Towns, Cities, Villages and Hamlets
Samuel Lewis's Topographical Gazeetter 1831
BOTTISHAM, a parish in the hundred, of STAINE, county of CAMBRIDGE, 6½ miles (W. S. W.) from Newmarket, containing 1123 inhabitants. The living is a discharged vicarage, in the archdeaconry and diocese of Ely, rated in the king's books at £16, and in the patronage of the Master and Fellows of Trinity College, Cambridge. The church, dedicated to the Holy Trinity, contains the tomb of Elias de Beckingham, justiciary of England in the reign of Edward I. A considerable part of the village was destroyed by fire, in 1712. Sir Roger Jenyns, Knt. founded a school in 1730, and endowed it with £20 per annum, for the gratuitous instruction and clothing of sixteen boys and four girls: the master and scholars are appointed by the proprietor of Bottisham Hall. A moiety of the income of an endowed almshouse at Eastham, founded by Giles Breame, Esq., in 1621, is paid to the poor of this place. Henry I. founded a small priory of Augustine canons at Anglesey, in this parish, and dedicated it to the Blessed Virgin and St. Nicholas, the revenue of which, in the 26th of Henry VIII., was £149.18.6. the site is now occupied by a farm-house, in the walls of which a portion of tho conventual buildings is visible. The petty sessions ore held here. At Bottisham Lode there is a place of worship for Particular Baptists.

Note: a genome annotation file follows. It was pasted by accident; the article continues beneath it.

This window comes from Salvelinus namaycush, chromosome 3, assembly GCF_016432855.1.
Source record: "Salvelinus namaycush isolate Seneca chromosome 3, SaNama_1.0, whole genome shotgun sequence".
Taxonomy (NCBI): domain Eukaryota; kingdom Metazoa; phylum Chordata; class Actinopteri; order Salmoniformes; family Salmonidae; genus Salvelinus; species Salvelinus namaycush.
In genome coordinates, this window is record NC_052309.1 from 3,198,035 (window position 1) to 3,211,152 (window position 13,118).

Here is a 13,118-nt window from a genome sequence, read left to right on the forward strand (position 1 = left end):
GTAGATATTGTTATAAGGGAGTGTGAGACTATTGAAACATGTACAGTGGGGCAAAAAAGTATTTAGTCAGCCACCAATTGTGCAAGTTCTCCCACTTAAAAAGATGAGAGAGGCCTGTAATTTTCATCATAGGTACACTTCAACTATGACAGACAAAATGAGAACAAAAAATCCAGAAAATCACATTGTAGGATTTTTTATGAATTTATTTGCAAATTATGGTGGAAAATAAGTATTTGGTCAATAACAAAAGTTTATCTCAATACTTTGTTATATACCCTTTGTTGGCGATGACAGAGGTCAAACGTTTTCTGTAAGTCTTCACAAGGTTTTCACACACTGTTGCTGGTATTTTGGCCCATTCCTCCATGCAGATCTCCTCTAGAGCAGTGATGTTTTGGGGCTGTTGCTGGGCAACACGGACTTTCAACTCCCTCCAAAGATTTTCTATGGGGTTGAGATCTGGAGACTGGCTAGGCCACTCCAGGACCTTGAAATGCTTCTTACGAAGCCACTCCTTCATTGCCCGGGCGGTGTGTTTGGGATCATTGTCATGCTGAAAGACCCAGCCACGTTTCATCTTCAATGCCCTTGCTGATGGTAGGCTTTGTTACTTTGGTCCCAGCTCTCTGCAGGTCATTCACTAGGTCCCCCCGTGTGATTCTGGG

The war memorial and the men on it have been documented on the Roll of Honour Cambridgeshire pages
Domesday Book Entry
In STAINE Hundred.
Walter Giffard holds BOTTISHAM. It answers for 10 hides. Land for 20 ploughs. In lordship 5 hides; 6 ploughs here. 25 villagers with 12 smallholders have 14 ploughs. 14 slaves; 4 mills at 14s; meadow for 6 ploughs; from the marsh 3 ploughshares and 400 eels. The total value is and was £20; before 1066 £16. Earl Harold held 8 hides of this manor; Alric the monk had 2 hides which he could not grant or sell without the permission of the Abbot of Ramsey, whose man he was.
In STAINE Hundred (these) men swore, namely
and all the other Frenchmen and Englishmen of this Hundred swore.
Bottisham Church Interior